In several places, they also seem to have distorted the statements or intentions of other writers on this topic. For example, they claim that the letter from April 20, 1855, in which “a gentleman in Dresden to whom Minna had appealed for help [states that] it is impossible to obtain a pardon for Wagner [for his participation in the Dresden uprising].”45 However, this letter as it appears in the John Burk edition of the Burrell Collection states the King “cannot pardon Richard alone—there can only be a general amnesty, which will certainly take place soon.”46 How could a letter state that something is impossible, yet state that it will take place very soon?47 Furthermore, the letter from the Burk edition does not state unequivocally that it is impossible for Wagner, but it would be impossible for Wagner alone. In a similar instance, Hurn and Root claim that Ludwig Karpath’s article in the Berlin Vossische Zeitung from May 26, 1929 about the Burrell Collection indicates “the fact that Wahnfried [the villa built for Wagner in Bayreuth] had not intended to permit comparison between the original ‘Mein Leben’ and the authorized edition.”48 However, this article does not indicate a suppression of comparison. According to how the article appears in Hurn and Root’s own book, it says “it is totally out of the question that it [the privately printed edition of the Autobiography in the Burrell Collection] should contain anything not in the Autobiography to be bought in any copy [referring to the 1911 ‘authorized’ edition].”49 This statement does not indicate a desire to forbid comparison or to not intend to permit it. In his typical biting and sarcastic style in Fact and Fiction About Wagner, Newman responds to this statement by Hurn and Root that “how it is established they do not condescend to tell us.”50

Another example of distortion occurs when Hurn and Root criticize Glasenapp, another one of Wagner’s biographers, for omitting information about Jessie Laussot, one of Wagner’s mistresses, stating that this omission “in itself should make us distrust every shred of matter that bears the imprint of Wahnfried.”51 Did Hurn and Root ever think, however, that given that Laussot was one affair among several in Wagner’s life, that Glasenapp may not have thought her to be significant enough to be included in his biography? Julius Kapp succinctly explained this: “The prime force in creative art is Eros. A more convincing proof of this maxim than is afforded by the life of Richard Wagner it would be hard to find in the cultural history of the human race.”52 In addition, it is an exaggeration to claim that just because this one bit of information was not included we should distrust every single thing Wahnfried has stated.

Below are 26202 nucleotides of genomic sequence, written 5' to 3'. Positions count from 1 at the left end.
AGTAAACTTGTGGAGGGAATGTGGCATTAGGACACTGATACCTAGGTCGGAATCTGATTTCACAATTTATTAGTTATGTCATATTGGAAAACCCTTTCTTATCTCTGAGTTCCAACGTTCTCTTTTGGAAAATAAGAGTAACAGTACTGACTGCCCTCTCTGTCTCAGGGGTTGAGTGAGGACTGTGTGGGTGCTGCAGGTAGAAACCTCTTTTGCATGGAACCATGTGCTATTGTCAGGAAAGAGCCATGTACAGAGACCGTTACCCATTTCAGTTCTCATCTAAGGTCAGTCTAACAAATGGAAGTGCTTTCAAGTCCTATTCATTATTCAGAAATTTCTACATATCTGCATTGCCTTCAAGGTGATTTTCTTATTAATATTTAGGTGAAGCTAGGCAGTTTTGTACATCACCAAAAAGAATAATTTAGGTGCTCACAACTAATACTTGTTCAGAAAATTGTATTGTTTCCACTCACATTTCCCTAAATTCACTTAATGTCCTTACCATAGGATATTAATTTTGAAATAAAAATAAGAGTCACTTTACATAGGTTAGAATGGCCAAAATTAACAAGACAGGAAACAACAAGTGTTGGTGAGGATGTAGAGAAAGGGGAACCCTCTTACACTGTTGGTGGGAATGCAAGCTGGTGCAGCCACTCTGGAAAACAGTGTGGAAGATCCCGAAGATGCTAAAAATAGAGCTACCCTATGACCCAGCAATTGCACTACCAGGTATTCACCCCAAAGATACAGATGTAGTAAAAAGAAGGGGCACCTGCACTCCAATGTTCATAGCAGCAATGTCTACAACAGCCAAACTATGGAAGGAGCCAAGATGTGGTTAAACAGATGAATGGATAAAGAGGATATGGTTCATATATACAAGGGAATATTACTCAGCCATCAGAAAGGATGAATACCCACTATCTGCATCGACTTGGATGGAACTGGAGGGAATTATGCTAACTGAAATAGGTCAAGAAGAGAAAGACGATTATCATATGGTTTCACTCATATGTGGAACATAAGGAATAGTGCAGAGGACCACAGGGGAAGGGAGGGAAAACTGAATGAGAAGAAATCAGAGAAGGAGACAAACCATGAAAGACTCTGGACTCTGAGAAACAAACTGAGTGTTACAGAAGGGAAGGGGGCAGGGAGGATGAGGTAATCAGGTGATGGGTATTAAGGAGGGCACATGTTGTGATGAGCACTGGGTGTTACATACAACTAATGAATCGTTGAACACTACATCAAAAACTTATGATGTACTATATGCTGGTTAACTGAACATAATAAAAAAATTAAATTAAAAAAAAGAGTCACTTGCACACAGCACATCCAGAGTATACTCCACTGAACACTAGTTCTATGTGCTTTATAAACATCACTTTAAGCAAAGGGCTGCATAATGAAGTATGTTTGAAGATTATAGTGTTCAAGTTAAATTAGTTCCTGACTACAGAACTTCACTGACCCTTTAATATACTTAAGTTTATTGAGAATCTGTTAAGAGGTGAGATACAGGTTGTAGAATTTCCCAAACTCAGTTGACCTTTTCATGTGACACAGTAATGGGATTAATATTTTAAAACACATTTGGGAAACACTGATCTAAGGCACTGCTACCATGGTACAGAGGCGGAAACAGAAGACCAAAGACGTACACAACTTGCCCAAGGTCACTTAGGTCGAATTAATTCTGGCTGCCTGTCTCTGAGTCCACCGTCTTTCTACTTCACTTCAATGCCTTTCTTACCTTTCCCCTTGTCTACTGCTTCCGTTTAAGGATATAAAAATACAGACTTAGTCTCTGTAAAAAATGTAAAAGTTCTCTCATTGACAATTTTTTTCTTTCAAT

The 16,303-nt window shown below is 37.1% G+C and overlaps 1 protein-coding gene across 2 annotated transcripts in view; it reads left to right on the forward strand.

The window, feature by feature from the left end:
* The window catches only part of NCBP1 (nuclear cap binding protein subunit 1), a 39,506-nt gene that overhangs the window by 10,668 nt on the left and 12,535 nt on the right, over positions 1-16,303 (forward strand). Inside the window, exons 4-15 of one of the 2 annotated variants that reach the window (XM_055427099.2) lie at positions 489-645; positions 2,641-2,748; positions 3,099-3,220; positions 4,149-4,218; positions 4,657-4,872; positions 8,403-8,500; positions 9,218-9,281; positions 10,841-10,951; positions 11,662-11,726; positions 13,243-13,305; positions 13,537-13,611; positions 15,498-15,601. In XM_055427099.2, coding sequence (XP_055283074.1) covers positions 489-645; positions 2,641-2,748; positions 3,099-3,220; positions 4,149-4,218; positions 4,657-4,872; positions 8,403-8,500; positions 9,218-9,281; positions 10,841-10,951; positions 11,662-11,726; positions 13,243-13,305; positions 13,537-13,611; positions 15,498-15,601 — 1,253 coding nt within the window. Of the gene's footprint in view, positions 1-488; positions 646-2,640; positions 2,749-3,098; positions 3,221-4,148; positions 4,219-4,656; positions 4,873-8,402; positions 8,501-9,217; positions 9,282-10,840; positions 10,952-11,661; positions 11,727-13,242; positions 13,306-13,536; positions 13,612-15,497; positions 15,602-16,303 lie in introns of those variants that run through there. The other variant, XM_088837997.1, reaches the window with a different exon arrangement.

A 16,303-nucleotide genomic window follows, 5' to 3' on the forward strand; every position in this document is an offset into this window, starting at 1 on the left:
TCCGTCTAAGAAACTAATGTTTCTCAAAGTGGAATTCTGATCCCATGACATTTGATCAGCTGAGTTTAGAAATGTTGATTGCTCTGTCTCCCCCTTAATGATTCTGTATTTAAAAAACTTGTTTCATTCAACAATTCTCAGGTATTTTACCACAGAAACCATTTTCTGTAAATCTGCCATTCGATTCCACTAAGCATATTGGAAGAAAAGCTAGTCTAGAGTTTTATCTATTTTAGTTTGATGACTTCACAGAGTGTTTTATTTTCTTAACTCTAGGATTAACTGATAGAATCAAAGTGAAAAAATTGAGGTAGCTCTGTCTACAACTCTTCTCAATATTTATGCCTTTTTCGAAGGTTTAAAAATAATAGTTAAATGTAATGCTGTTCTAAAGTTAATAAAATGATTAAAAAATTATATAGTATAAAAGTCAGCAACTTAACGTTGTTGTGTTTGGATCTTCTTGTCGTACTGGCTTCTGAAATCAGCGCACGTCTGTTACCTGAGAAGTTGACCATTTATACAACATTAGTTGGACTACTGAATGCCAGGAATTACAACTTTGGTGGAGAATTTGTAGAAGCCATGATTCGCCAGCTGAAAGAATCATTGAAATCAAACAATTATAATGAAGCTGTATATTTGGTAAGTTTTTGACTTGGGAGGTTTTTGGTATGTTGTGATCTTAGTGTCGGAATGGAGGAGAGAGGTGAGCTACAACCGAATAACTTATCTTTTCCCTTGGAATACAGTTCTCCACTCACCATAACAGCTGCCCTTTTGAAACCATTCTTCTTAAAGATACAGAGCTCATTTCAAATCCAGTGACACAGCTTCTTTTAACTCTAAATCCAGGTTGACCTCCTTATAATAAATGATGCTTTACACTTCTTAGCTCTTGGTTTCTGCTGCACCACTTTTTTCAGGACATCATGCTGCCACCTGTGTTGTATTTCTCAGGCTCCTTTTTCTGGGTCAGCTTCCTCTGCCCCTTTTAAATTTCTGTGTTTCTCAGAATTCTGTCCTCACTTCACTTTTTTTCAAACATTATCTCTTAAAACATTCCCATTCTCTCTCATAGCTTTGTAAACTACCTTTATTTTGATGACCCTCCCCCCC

Probably the most flagrant example of their lack of evidence to support an idea is on the matter of the statement “I am the son of Ludwig Geyer,” supposedly appearing on the first page of the manuscript of the privately printed edition of Mein Leben (My Life), Wagner’s autobiography, given to Nietzsche for proofreading. According to Hurn and Root, Nietzsche had claimed that the first line of the manuscript of the privately printed autobiography, as it was given to him by Wagner to proofread, was “I am the son of Ludwig Geyer.” They arbitrarily wrote this without citing any evidence from any letter or other written passage that Nietzsche actually said or wrote this.53 It is important to note, however, that Hurn and Root are not the first people to make this claim without evidence. 54 Oscar Sonneck wrote the following in 1916:

"...as to Nietzsche, will those who operate with his name in this connection kindly step forward with a reference to when and where Nietzsche stated that Wagner’s autobiography, which (we know) had passed through his hands, opened with or contained the line ‘I am the son of Ludwig Geyer?’ In 1888 he merely averred that Richard Wagner’s ‘father was a stage-player named Geyer’—not a syllable to the effect of having seen this stated in Wagner’s autobiography.55

Newman made a similar statement in Fact and Fiction:

I invite them [Hurn and Root] to do what no one has yet succeeded in doing—to tell us when and where Nietzsche ever said anything of the kind…No one has ever been able to find such a passage in his letters or works, or to trace any record of any conversation in which he made such a statement56…Messrs. Hurn and Root have not put forward, and cannot put forward, a grain of evidence for their theory that Wagner’s original manuscript opened with ‘I am the son of Ludwig Geyer,’ and that he was persuaded to alter it by Cosima.57

But even though they may not have been the first to advance it, they still perpetuated that claim without providing evidence for it. Furthermore, Newman includes a facsimile of the first page of the privately printed edition, included below and dated July 14, 1865, that states “Mein Vater Friedrich Wagner”, so the evidence is quite strong that “I am the son of Ludwig Geyer” was not among the statements in those documents.